Posts in Workplace Privacy

Boris, data, enforcement, Facebook, InfoLawGroup, information law group, National Labor Relations Act, National Labor Relations Board, NLRA, NLRB, privacy, protection, Segalis, social media, workplace privacy

NLRB Holds "Facebook" Firing Justified on Alternative Grounds, but Finds Policy Unlawful

By InfoLawGroup LLP on November 03, 2011

As we have discussed on our blog, the National Labor Relations Board (NLRB) has continued a campaign of enforcement actions against employers who, according to the NLRB, have unlawfully terminated employees for discussing working conditions on social media. As we reported, in the first of such "Facebook" enforcement actions to come before an NLRB administrative judge, the employer was ordered to reinstate five employees and to pay back their wages.On September 28, 2011, in the second "Facebook" case to reach an NLRB administrative judge, an employer was found to have been justified in terminating an employee car salesman for Facebook postings that mocked the employer and did not concern working conditions

Boris Segalis, Dan Or-Hof, email monitoring, employee privacy, ILITA, InfoLawGroup, information law group, Israel, privacy enforcement, privacy litigation, Privacy Protection Act, workplace privacy

Israel's National Labor Court Imposes Strict Limits on Employee Monitoring

By InfoLawGroup LLP on February 10, 2011

Dan Or-Hof, a privacy and technology partner at the Israeli law firm Pearl Cohen Zedek Latzer is reporting that a decision by Israel's National Labor Court imposes severe restrictions on the employers' ability to monitor employee emails. Organizations with employees in Israel must promptly take steps to verify that their employee monitoring policies and practices in the country are consistent with the ruling.

Boris Segalis, employee privacy, Facebook, InfoLawGroup, information law group, NLRB, privacy enforcement, social media, workplace privacy

Employer Settles Facebook Firing Suit with NLRB

By InfoLawGroup LLP on February 08, 2011

The National Labor Relations Board (NLRB) has announced that settlement has been reached in the closely watched Facebook firing suit brought by the agency.We have previously reported on our blog that the NLRB filed an administrative complaint against a Connecticut ambulance company alleging that the company violated an employee's federal rights by firing her for criticizing a manager on Facebook. In the complaint, the NLRB took the position that union and non-union employees have a right to criticize their employers, management or working conditions, and cannot be punished for engaging in such protected activity. The NLRB also alleged that the company maintained overly-broad rules in its employee handbook regarding blogging, Internet posting, and communications between employees. The complaint asserted that an employee's right to criticize the employer and management is an extension of the federal right to discuss unionization and form unions.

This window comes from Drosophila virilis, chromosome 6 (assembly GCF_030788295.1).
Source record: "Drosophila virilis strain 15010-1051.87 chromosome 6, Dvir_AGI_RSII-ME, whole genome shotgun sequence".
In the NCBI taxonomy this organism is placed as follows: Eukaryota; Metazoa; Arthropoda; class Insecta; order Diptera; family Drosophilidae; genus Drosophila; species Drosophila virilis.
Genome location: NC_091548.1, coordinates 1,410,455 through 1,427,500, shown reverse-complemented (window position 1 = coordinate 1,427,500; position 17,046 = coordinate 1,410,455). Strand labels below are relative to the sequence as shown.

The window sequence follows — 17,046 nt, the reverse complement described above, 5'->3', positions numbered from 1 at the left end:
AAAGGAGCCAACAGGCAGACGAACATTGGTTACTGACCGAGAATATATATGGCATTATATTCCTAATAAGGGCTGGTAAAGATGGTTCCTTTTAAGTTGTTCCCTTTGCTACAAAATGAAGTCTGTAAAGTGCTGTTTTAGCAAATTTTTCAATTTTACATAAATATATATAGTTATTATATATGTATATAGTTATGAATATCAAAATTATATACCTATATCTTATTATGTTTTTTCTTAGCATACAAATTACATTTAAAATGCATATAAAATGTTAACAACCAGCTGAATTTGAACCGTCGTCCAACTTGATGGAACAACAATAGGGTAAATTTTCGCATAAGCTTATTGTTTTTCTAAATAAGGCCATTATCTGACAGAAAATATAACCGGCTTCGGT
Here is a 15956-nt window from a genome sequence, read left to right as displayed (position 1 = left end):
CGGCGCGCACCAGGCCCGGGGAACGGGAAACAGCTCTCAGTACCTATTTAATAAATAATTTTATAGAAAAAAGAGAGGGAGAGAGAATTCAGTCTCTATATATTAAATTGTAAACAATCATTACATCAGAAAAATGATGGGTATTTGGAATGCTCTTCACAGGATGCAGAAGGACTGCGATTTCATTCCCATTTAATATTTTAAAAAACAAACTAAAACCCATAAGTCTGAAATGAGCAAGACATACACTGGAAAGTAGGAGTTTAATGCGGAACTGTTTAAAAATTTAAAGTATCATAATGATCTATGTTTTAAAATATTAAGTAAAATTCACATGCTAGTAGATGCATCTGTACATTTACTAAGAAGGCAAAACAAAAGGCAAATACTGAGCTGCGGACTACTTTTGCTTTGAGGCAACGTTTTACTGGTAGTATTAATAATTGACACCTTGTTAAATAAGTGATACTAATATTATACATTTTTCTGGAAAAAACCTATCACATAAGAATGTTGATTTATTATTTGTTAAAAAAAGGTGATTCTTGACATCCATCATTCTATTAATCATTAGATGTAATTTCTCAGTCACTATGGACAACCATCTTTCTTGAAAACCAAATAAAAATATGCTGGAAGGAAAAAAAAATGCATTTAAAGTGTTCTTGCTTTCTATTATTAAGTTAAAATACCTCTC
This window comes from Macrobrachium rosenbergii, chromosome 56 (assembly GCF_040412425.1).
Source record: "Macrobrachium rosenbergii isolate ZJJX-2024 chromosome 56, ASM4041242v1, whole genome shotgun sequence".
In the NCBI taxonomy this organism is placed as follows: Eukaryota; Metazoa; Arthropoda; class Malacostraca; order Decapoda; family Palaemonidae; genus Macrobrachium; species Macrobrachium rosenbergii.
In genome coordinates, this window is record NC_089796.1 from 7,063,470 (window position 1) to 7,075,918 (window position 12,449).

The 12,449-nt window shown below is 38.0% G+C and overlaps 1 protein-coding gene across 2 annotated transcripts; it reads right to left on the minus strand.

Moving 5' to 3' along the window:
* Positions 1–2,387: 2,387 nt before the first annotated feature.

Boris Segalis, EEOC, employee privacy, InfoLawGroup, NLRB, privacy enforcement, Quon, social media, Stengart, workplace privacy

Employee Privacy Gains in the United States

By InfoLawGroup LLP on January 13, 2011

2010 arguably was a breakout year for consumer privacy in the U.S., but the year also brought about significant changes to the legal landscape of employee privacy. Federal and state court decisions, state legislation and agency actions suggest that the U.S. may be moving towards a greater level of privacy protection for employees. Employers are well-advised to consider these developments in reviewing and revising policies that affect the privacy of their employees.

20/20, ABA, client confidentiality, COPRAC, encrypt, encryption, ethics, Formal Opinion Interim No- 08-0002, lawyers, New York State Bar Association, online storage, Opinion 842, professional responsibility, State Bar of California, technology, wifi

Legal Implications of Cloud Computing -- Part Five (Ethics or Why All Lawyers-Not Just Technogeek Lawyers Like Me-Should Care About Data Security)

By InfoLawGroup LLP on October 19, 2010